Factoring in political risk
29 June 2017
Markets struggle with political risk because, as recent times have shown, politics is a funny old business, says Anthony Rayner, manager of Miton’s multi-asset fund range.
In April it looked like Theresa May was right to call an early election. She seemed a safe pair of hands, the opposition was in disarray and a larger majority would strengthen her hand in forthcoming complex Brexit negotiations. It all sounded sensible enough, but politics is a funny old business.
Fast forward two months – Brexit negotiations have started, the Conservatives have lost their majority, Theresa May is now almost as unpopular as Jeremy Corbyn was at the beginning of the campaign (YouGov), and Labour are ahead in the latest opinion poll (Survation).
What happened? The election debates were principally around Brexit, austerity and, as always, the ability of candidates. Brexit remains a divisive issue for both parties, but Labour largely steered clear, while the increasing evidence of ‘austerity exhaustion’, played well to Labour’s left wing manifesto.
However, the shift in perceptions towards the party leaders was the game changer. One focus group member said she would “trust Theresa May to look after her house, but not her pets.” That sums up the leader’s perceived ‘empathy deficit’ well, further highlighted since by her response to the Grenfell Tower disaster.
Post-election surveys have been illuminating. Class is now much less an indicator of voting intention than age. Older groups remain steadfastly Conservative, despite the ‘dementia tax’ debacle, but younger groups overwhelmingly preferred Labour. No doubt, part of this shift is that wealth inequality is so evident across demographics, while younger voters didn’t experience Labour’s Winter of Discontent in the late 1970s. Importantly, while turnout among younger demographics was up sharply, it remains markedly below the rate for older groups.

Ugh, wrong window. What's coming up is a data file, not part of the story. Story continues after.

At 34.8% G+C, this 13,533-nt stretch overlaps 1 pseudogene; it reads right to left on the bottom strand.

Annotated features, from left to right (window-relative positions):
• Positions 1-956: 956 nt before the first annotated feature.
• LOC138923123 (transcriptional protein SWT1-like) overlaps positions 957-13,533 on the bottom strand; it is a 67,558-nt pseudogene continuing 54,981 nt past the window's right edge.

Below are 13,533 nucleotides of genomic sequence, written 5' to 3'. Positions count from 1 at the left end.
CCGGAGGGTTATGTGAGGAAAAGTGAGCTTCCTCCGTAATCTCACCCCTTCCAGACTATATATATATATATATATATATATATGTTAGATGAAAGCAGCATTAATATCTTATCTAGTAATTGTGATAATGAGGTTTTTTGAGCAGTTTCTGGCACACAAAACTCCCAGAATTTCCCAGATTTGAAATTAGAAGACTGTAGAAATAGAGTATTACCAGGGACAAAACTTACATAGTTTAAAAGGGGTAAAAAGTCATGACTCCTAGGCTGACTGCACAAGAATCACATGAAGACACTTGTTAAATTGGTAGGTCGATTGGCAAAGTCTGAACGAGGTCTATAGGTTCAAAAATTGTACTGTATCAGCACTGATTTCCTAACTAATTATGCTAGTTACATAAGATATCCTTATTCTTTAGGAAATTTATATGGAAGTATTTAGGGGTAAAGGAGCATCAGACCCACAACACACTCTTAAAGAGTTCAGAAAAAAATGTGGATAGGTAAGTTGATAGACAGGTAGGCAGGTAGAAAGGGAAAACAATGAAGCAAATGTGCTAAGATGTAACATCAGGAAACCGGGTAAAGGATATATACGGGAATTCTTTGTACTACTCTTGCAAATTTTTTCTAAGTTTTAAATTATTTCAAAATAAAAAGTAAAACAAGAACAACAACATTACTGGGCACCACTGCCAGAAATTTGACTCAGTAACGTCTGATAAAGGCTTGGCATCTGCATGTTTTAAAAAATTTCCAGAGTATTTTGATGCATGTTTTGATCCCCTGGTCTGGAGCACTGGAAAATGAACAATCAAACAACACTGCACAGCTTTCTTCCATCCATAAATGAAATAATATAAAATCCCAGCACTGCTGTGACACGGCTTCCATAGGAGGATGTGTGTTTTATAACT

So what do these events tell us about financial markets? Most importantly, they serve as a reminder not to get tangled up in forecasting political outcomes, despite the temptation to believe the polls, even if you think you can discount your own political beliefs from the equation.
Forecasting political events has become even harder in recent times. Demographic and technological changes, such as the shift from traditional media to social media, are testing forecasting methodologies. These dynamics combine with the fact that many voters want material change (note how relative newcomer Macron blew away France’s mainstream parties in recent elections), adding to the difficulty of forecasting.
Economic growth in the UK has been more resilient than many thought post the Brexit vote, but headwinds are building, with inflation growing ahead of wages and the consumer showing signs of flagging. We can afford to sidestep the questions that are “too difficult” from a risk/reward perspective, as we manage global multi-asset funds, so our exposure to the UK economy is limited.
What about the pound? There are many reasons to suggest a weaker pound. The economic environment is weakening and the political environment is becoming increasingly uncertain. That said, the pound might already be cheap enough, especially against currencies like the US dollar which has its own softening economic environment and complex political environment. Again, like politics, currencies are not the place we think we can best build long-term sustainable performance.
So, politics is a funny old business and we recognise that markets struggle to price political risk. Perhaps because politics, as US writer Ambrose Bierce put it many years ago, is “a strife of interests masquerading as a contest of principles. The conduct of public affairs for private advantage”.
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